“Partial in-ground installation was another aesthetic advantage associated with this tank that enabled the builder to sell premium homes in the community without a problem,” said Ebert.
Working on a tight schedule, Dutchland was able to design, manufacture and install the Eagle Hunt Storage Tank in short order. The use of precast concrete also expedited the on-site erection time for the $600,000 project, which began in March 2003 and was completed approximately six months later.
An extremely high measure of quality control is yet another advantage of using precast concrete walls for a project of this size and scope. Unlike cast-in-place walls, which are cast vertically, the wall panels for the Eagle Hunt tank were cast in molds horizontally, thereby ensuring precision in concrete consolidation and reinforcement positioning. At the site, bearing pads and shims were placed in the keyways, and the wall panels were placed on the base slab. Post-tensioning provided not only active reinforcement of the concrete, but also a dense and watertight exterior. The post-tensioning was achieved through the use of tension duct extensions, which were placed and sealed between the wall panels. Once the tendons were threaded into the ducts, vertical joints were formed and certified PTI (Post-Tensioning Institute) personnel administered circumferential post-tensioning. Using post-tensioned concrete ensures that the tank is held in constant compression and allows for minimal deflection and cracking.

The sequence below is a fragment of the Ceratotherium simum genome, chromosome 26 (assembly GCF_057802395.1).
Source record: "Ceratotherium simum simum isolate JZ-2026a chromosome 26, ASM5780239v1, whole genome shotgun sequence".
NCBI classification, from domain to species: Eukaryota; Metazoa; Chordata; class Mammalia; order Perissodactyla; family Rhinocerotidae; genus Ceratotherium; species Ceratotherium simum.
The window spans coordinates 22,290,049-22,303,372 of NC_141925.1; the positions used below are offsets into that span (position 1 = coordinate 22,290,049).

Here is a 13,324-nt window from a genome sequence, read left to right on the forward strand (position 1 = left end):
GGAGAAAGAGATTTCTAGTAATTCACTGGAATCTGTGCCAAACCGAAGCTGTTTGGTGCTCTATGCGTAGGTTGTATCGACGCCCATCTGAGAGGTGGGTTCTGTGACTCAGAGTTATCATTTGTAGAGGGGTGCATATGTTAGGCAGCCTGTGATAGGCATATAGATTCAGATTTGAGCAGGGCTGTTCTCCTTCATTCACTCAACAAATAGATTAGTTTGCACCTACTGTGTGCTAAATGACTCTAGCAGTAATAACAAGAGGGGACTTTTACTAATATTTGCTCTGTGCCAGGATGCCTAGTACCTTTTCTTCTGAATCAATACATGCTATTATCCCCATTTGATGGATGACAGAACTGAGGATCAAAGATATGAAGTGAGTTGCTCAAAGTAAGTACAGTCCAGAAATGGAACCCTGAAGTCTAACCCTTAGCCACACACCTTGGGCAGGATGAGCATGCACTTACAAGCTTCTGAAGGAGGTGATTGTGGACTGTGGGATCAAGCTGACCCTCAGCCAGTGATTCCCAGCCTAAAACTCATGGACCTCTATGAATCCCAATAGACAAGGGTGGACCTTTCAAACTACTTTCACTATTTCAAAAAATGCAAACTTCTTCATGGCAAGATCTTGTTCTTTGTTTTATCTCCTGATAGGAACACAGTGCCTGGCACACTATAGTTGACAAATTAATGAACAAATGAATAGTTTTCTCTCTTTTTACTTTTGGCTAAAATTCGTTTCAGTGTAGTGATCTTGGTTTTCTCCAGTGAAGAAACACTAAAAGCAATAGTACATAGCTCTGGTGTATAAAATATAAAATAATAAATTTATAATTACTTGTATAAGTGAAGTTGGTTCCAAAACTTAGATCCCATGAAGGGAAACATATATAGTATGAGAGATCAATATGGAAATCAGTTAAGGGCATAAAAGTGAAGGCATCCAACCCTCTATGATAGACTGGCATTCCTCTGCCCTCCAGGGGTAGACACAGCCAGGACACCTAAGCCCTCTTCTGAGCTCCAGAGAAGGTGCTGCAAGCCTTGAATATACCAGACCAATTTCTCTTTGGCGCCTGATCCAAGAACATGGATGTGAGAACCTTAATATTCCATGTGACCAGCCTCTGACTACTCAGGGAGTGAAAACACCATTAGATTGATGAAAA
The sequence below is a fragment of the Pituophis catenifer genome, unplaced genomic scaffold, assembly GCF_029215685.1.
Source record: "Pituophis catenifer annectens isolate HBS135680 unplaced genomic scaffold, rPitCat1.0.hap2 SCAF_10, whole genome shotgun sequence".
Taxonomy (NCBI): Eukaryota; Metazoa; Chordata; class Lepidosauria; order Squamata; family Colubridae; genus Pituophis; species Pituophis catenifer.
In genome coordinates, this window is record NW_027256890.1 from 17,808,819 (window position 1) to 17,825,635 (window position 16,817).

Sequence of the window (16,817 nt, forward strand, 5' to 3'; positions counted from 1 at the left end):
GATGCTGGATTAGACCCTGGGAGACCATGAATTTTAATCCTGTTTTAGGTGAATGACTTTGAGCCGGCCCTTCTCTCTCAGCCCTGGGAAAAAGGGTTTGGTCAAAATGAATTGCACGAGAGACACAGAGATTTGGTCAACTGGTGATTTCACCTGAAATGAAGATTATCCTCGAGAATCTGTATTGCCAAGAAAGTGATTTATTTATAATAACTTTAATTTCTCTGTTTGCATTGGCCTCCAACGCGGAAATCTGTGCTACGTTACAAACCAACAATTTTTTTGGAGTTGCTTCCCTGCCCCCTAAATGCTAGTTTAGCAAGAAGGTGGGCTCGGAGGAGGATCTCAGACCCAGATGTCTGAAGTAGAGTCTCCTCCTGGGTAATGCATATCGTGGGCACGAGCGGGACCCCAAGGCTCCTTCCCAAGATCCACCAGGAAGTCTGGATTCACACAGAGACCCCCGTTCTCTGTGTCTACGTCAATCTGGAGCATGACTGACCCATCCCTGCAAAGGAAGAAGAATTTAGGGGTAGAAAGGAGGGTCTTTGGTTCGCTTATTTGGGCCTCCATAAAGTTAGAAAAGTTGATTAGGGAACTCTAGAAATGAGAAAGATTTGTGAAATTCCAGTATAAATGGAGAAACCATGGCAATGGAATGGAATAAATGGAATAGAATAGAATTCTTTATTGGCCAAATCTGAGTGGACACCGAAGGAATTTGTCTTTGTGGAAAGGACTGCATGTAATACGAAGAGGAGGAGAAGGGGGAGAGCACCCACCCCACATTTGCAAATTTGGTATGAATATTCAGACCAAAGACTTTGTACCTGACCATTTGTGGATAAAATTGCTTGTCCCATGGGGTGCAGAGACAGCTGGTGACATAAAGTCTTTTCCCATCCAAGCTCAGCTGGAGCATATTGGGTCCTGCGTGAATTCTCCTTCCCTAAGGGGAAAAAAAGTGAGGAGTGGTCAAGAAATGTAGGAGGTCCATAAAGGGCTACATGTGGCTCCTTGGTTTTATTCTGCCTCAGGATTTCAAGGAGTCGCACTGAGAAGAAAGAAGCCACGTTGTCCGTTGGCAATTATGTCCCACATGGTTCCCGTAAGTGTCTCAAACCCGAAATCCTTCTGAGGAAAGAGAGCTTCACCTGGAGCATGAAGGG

The wall panels are constructed as one continuous thickness, rather than applying multiple layers of shot crete and cables (as done for AWWA D-110 concrete tanks), providing a more consistent and durable finish.
A similar project designed, manufactured and installed by Dutchland is the Long Run Pump Station in Irwin, Pa. In North Huntington Township, a community of about 30,000 residents, two precast concrete post-tensioned tanks were built to supplement the operation of an existing 600,000-gallon tank and to help provide equalization of water flow in the event of storm surges. A new circular tank measuring 40 feet in diameter is used as a wet well to hold submersible pumps, while a rectangular structure holds 3 million gallons of water. Precast concrete post-tensioned rectangular structures are typically built for a variety of wastewater treatment applications, as was the case with the Long Run Pump Station.